Hydrogenious Technologies GmbH and European research centre, Forschungszentrum Jülich, have joined forces to further develop and commercialise the Liquid Organic Hydrogen Carriers (LOHC) technology for mobile applications.
LOHC systems are composed of pairs of hydrogen (H2)-lean and H2-rich organic compounds that store H2 by repeated catalytic hydrogenation and dehydrogenation cycles. While H2 handling in the form of LOHCs allows for using the existing infrastructure for fuels, it also builds on the existing public confidence in dealing with liquid energy carriers. In contrast to H2 storage by hydrogenation of gases, such as carbon dioxide (CO2) or nitrogen (N2), H2 release from LOHC systems produces pure H2 after condensation of the high-boiling carrier compounds.
The parties signed a respective cooperation agreement at the beginning of 2019. The cooperation focuses on on-board systems for trains, ships and heavy-duty vehicles and on the further development of the Direct-LOHC-fuel cell. In mobile applications, LOHC enables infrastructure-compatible refuelling and the operation of vehicles similar to today’s liquid fuels. Due to the high storage density, considerable amounts of energy required for trains, ships and other commercial vehicles can be provided easily and safely.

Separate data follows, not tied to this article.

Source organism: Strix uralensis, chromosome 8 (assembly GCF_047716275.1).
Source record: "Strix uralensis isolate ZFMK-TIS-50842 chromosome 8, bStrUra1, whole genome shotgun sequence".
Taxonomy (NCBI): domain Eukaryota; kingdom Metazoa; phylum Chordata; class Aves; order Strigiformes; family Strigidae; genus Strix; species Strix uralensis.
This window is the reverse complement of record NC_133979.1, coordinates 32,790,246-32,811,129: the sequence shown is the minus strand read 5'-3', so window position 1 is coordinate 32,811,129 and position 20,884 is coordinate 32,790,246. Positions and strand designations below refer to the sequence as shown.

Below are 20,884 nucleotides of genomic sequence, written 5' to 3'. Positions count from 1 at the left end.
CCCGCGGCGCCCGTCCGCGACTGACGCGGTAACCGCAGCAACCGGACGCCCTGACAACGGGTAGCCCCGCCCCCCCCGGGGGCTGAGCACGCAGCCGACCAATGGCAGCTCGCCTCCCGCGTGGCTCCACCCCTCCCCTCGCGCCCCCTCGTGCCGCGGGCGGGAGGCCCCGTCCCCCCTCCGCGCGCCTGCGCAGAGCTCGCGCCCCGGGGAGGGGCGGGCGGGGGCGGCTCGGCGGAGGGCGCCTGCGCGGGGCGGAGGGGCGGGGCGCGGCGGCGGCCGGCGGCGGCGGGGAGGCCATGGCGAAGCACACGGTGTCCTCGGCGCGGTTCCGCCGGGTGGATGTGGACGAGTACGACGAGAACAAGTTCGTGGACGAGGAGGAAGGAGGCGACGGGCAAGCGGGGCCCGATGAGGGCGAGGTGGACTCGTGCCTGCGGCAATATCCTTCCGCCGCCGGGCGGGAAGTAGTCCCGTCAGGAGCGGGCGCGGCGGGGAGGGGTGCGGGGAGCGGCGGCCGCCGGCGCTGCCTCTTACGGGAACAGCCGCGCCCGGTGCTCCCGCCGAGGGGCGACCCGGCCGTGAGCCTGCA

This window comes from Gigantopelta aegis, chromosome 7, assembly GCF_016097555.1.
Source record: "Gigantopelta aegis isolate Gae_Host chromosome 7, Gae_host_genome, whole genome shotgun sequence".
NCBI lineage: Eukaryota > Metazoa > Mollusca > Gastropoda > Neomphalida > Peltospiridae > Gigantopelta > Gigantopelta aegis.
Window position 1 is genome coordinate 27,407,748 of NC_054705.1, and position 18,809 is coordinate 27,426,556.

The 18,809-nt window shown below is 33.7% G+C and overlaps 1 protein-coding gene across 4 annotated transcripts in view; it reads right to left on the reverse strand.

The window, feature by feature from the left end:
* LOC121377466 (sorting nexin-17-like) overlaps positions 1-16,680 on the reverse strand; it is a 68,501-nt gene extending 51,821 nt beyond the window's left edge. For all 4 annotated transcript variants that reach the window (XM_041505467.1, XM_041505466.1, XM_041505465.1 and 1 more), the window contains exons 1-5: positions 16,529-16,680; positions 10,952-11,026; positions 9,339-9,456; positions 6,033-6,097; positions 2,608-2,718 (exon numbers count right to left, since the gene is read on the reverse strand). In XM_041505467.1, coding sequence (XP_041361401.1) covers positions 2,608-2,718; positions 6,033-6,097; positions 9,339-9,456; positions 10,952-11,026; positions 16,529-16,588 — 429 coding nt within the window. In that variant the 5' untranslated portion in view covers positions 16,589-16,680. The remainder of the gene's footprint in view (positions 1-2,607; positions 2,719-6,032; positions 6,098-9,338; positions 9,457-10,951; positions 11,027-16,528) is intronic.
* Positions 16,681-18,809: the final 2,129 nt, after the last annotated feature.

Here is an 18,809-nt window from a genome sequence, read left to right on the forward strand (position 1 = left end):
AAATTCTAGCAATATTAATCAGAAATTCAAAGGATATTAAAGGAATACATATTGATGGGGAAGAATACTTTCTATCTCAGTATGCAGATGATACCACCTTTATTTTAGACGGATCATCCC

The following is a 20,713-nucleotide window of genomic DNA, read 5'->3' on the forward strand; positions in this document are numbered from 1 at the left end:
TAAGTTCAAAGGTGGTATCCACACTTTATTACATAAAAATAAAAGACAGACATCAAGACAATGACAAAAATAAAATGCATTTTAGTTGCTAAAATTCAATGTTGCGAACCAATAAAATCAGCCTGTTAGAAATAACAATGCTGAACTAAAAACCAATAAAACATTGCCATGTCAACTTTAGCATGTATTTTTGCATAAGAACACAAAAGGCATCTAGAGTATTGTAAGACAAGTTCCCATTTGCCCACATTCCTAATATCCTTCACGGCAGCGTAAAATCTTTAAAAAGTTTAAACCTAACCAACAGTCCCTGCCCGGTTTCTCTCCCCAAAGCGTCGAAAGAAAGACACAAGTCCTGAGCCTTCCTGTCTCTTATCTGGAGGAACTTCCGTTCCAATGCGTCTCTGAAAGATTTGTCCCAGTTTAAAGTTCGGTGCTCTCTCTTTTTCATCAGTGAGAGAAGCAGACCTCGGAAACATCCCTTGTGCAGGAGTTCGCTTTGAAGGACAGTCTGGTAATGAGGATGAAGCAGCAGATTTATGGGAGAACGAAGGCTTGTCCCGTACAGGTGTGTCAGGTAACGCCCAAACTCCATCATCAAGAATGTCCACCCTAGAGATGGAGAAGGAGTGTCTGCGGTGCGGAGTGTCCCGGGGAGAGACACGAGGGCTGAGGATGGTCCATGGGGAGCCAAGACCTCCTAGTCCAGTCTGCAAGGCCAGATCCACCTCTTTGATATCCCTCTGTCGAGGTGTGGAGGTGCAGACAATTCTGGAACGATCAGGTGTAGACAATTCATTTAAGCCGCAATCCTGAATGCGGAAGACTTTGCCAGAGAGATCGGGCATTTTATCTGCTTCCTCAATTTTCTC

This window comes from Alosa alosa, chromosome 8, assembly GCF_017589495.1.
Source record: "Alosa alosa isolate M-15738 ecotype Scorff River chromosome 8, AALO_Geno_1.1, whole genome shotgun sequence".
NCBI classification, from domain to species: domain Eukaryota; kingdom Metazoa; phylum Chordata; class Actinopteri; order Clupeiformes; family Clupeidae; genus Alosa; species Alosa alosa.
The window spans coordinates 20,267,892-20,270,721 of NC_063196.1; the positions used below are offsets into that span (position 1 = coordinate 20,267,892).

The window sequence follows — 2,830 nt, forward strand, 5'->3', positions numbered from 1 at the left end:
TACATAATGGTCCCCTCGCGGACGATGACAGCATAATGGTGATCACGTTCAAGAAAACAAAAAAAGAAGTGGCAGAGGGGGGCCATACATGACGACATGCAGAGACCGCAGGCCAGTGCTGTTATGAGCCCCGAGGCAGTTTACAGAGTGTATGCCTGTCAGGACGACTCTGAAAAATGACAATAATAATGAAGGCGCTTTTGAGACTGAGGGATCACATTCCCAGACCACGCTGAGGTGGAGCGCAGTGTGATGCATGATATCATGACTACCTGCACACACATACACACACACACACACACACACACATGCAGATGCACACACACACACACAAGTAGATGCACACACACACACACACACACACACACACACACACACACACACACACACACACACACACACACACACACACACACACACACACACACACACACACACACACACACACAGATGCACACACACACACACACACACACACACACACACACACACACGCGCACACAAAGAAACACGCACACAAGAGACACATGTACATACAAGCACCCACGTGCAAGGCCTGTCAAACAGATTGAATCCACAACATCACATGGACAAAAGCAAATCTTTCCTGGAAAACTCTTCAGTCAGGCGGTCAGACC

Dr. Daniel Teichmann, Managing Director of Hydrogenious Technologies, sees the cooperation as an important milestone towards the future emission-free, safe and efficient operation of public and freight transport with H2. He said, “Forschungszentrum Jülich is a leading institution for the research and development of LOHC technology in H2 mobility. By joining forces, we want to help this promising concept to be implemented even faster.”
Within Forschungszentrum Jülich, the Helmholtz Institute for Renewable Energies Erlangen-Nuremberg (HI ERN), founded in 2014, is working on the LOHC technology. For its further development in H2 mobility, the institute is very well positioned with top scientists, but also considerable funding: The State of Bavaria has funded a project in the field of LOHC mobility with €28m ($32m). The aim is to develop a LOHC-operated commuter train and run it as a prototype within the next five years.
Professor Dr. Harald Bolt, a member of the executive board of Forschungszentrum Jülich, underlines the strategic relevance of the cooperation, “From our point of view, the LOHC technology is a scientifically and socially highly relevant and innovative technology with enormous potential. We are convinced that the relevant work at the HI ERN can be successfully transferred to commercial applications in the long-term cooperation with Hydrogenious Technologies”.